2015 - Volume #39, Issue #3, Page #24[ Sample Stories From This Issue | List of All Stories In This Issue | Print this story | Read this issue]
Tractor Club Saves City Barn
“The estimate for the work was $300,000,” recalls Larry McPhail, club president at the time. “With community donations and volunteer help, we did it for $15,000, not counting a new roof.”
The barn was part of a 236-acre bequest to the city by farmer Hans Berthusen, more than 70 years ago. The club has a long history of leasing park space for member’s collections of steam engines, sawmills and tractors. The club also sponsors an annual 4-day show in the park.
The barn design has a “broken hip” roof with a drive-in basement on one side and a drive-in, second story hayloft on the other. More common in the East and Midwest, it is considered quite rare in the Puget Sound region. Part of it was built in 1887 with a larger section completed in 1901. The roof stands 50 ft. tall, and the barn measures 125 ft. long and 60 ft. wide.
“The city agreed to give us storage space in the barn when we needed it,” says McPhail. “We said if you give us the supplies, we’ll supply the labor, so the city budgeted $50,000, three times what we ended up needing.”
The entire project took 5 years, starting with a concrete foundation for the south end of the barn, something it had never had. After raising the barn and clearing room, club members used a big loader to push 3,800-lb. concrete blocks in place.
“It was sitting on nothing,” recalls McPhail. “It was rotting and settling into the ground. The engineer’s plans called for 20 tons of concrete, but we used 100 tons for the 8-ft. high, 2-ft. wide and 60-ft. long foundation.”
Upper levels were straightened and tightened up with the help of cables. Perhaps the biggest challenge was replacing supports for the oldest portion. It faced east and west at the end of the larger and newer barn, which ran north and south.
“The posts that held up the main ridge pole had rotted away,” says McPhail. “We were going to replace them with 5 telephone poles. The engineer’s plans were to cut them in half to bring them in and then splice them back together.”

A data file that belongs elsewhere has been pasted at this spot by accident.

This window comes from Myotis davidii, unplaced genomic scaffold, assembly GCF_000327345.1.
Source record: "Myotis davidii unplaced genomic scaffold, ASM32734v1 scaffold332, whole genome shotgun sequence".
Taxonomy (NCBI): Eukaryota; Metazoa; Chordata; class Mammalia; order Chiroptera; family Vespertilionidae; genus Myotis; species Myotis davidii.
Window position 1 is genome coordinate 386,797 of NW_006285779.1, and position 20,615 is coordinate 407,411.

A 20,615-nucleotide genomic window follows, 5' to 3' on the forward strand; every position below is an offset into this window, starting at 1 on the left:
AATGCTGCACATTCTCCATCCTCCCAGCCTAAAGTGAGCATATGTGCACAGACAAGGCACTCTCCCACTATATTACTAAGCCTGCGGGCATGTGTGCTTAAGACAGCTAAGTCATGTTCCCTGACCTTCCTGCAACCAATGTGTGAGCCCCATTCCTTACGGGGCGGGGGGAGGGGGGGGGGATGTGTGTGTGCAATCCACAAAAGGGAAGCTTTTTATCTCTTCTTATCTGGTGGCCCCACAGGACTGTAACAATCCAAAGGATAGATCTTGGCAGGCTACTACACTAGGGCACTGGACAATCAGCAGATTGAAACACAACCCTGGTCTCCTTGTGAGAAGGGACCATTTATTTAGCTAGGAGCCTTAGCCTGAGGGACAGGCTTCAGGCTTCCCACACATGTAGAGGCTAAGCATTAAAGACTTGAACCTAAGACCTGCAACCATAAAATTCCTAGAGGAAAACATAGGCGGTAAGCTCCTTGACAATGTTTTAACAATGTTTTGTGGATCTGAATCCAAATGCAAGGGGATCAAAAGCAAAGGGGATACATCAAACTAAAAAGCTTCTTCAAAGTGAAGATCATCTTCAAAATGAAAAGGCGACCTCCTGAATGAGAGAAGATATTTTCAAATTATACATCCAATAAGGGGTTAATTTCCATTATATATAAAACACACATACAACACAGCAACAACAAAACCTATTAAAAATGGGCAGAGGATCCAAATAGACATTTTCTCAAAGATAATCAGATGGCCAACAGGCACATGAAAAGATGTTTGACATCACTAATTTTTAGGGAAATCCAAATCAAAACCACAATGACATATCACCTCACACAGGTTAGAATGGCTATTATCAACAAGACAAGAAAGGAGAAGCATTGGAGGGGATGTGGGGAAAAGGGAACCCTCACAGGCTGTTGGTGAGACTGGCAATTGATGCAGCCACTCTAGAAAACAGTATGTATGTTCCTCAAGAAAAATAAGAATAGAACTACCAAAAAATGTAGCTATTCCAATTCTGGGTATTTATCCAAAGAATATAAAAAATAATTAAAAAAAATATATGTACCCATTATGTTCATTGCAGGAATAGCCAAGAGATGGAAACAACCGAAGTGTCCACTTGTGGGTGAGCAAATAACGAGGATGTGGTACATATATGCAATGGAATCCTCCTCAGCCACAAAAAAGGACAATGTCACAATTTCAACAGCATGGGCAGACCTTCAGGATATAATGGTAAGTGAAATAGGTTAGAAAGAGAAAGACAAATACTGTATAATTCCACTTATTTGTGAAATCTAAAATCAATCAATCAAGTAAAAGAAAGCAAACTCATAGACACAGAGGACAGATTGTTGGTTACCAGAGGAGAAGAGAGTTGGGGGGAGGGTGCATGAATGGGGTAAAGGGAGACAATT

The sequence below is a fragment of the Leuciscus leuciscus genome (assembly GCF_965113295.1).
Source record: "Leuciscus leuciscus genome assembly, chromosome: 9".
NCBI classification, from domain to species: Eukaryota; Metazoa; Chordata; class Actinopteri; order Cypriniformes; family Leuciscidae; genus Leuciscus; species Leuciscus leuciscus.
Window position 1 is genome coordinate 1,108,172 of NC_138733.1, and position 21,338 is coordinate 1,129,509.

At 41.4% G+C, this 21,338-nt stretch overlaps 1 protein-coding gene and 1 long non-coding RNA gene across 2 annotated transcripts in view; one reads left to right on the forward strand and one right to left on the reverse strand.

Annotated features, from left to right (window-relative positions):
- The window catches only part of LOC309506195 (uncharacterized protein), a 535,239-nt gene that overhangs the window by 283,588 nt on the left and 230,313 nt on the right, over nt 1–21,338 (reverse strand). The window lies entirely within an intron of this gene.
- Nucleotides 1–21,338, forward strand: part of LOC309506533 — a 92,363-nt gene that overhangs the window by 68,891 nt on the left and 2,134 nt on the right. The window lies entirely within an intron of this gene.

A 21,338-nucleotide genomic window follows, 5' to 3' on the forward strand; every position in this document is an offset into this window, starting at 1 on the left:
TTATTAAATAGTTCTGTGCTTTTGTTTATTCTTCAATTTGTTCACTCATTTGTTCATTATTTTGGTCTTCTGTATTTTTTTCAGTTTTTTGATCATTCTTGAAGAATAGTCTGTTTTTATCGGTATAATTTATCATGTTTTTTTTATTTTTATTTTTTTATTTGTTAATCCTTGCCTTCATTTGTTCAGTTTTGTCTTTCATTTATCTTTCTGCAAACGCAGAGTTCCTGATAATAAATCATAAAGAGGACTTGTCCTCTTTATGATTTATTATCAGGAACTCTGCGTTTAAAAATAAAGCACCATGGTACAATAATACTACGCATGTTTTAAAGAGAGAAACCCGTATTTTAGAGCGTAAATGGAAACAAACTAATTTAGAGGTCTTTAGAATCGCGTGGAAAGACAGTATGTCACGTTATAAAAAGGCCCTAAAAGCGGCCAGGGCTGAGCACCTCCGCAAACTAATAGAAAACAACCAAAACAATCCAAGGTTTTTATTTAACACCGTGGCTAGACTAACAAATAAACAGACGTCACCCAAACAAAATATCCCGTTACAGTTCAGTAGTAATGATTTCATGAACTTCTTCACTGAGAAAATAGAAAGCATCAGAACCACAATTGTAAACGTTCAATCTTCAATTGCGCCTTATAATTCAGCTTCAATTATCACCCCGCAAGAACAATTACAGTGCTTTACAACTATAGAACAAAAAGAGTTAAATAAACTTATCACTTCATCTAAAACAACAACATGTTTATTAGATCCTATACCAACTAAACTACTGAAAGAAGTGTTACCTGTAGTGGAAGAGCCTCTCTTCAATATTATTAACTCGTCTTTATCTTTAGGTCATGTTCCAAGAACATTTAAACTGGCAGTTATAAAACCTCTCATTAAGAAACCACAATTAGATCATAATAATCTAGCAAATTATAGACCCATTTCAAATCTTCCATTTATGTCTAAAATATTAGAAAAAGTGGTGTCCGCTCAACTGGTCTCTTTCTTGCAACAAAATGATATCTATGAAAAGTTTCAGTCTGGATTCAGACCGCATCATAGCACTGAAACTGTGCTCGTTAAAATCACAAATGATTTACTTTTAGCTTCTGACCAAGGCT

Club members had a better, more adventuresome idea. They figured out a way to raise the poles up and bring them in through the old hay door under the roof end.
“We took part of the old roof out and bolted the peak to the poles,” says McPhail. “We finished by helping to put on a new roof and painting the barn.”
When the project was finished, the city park board chairman suggested information on the project be retained. The publisher of the Lynden Tribune did it one better. With the help of club members, he gathered all available articles, including a history of the Berthusens, photos, and other documents into a book.
The 72-page Hans Berthusen’s Barn book costs $25 and is available from McPhail. Normally mail orders require $3 shipping.
“We still have copies, and FARM SHOW readers who order it will get free shipping,” says McPhail. “Proceeds are going to help pay for a community building in the park.”
The restored barn is an antique machinery buff’s paradise. As planned, the club has storage space in the lower level of the barn for wagons and other equipment. The hayloft is filled with the original owner’s antique farm equipment and other donated equipment.
“When the barn was restored, local Boy Scouts identified every piece of equipment, mostly horse-drawn, and built and attached signs to them,” says McPhail. “It is all very informative.”
Contact: FARM SHOW Followup, Larry McPhail, 2855 H Street Rd., Blaine, Wash. 98230 (ph 360 366-5548; email@example.com).
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